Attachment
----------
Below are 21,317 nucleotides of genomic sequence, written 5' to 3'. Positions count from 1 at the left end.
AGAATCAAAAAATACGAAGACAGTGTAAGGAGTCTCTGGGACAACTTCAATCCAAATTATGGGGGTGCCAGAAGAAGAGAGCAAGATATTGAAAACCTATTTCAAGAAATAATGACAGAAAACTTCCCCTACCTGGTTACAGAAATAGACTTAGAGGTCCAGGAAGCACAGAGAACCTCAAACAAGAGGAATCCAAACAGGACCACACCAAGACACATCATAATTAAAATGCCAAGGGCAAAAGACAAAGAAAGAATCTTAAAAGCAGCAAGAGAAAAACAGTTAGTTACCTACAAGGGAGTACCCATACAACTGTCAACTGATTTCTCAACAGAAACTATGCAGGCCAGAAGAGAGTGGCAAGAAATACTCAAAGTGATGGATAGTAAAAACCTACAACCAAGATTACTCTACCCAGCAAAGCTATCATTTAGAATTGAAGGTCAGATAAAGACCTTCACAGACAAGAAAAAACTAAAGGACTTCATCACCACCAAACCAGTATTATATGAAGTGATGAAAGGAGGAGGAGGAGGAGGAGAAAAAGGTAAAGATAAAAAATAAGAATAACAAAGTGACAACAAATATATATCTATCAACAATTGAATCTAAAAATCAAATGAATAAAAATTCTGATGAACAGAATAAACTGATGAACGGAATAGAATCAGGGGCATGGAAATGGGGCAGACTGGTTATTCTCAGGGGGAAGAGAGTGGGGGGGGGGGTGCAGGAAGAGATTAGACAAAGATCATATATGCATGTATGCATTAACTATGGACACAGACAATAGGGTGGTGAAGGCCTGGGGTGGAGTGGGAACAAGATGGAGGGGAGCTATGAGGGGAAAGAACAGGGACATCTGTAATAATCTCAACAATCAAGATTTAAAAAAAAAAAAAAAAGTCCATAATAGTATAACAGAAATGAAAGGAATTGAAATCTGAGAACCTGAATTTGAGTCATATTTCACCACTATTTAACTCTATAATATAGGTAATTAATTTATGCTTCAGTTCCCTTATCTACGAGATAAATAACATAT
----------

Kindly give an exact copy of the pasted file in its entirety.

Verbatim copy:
Below are 21,317 nucleotides of genomic sequence, written 5' to 3'. Positions count from 1 at the left end.
AGAATCAAAAAATACGAAGACAGTGTAAGGAGTCTCTGGGACAACTTCAATCCAAATTATGGGGGTGCCAGAAGAAGAGAGCAAGATATTGAAAACCTATTTCAAGAAATAATGACAGAAAACTTCCCCTACCTGGTTACAGAAATAGACTTAGAGGTCCAGGAAGCACAGAGAACCTCAAACAAGAGGAATCCAAACAGGACCACACCAAGACACATCATAATTAAAATGCCAAGGGCAAAAGACAAAGAAAGAATCTTAAAAGCAGCAAGAGAAAAACAGTTAGTTACCTACAAGGGAGTACCCATACAACTGTCAACTGATTTCTCAACAGAAACTATGCAGGCCAGAAGAGAGTGGCAAGAAATACTCAAAGTGATGGATAGTAAAAACCTACAACCAAGATTACTCTACCCAGCAAAGCTATCATTTAGAATTGAAGGTCAGATAAAGACCTTCACAGACAAGAAAAAACTAAAGGACTTCATCACCACCAAACCAGTATTATATGAAGTGATGAAAGGAGGAGGAGGAGGAGGAGAAAAAGGTAAAGATAAAAAATAAGAATAACAAAGTGACAACAAATATATATCTATCAACAATTGAATCTAAAAATCAAATGAATAAAAATTCTGATGAACAGAATAAACTGATGAACGGAATAGAATCAGGGGCATGGAAATGGGGCAGACTGGTTATTCTCAGGGGGAAGAGAGTGGGGGGGGGGGTGCAGGAAGAGATTAGACAAAGATCATATATGCATGTATGCATTAACTATGGACACAGACAATAGGGTGGTGAAGGCCTGGGGTGGAGTGGGAACAAGATGGAGGGGAGCTATGAGGGGAAAGAACAGGGACATCTGTAATAATCTCAACAATCAAGATTTAAAAAAAAAAAAAAAAGTCCATAATAGTATAACAGAAATGAAAGGAATTGAAATCTGAGAACCTGAATTTGAGTCATATTTCACCACTATTTAACTCTATAATATAGGTAATTAATTTATGCTTCAGTTCCCTTATCTACGAGATAAATAACATAT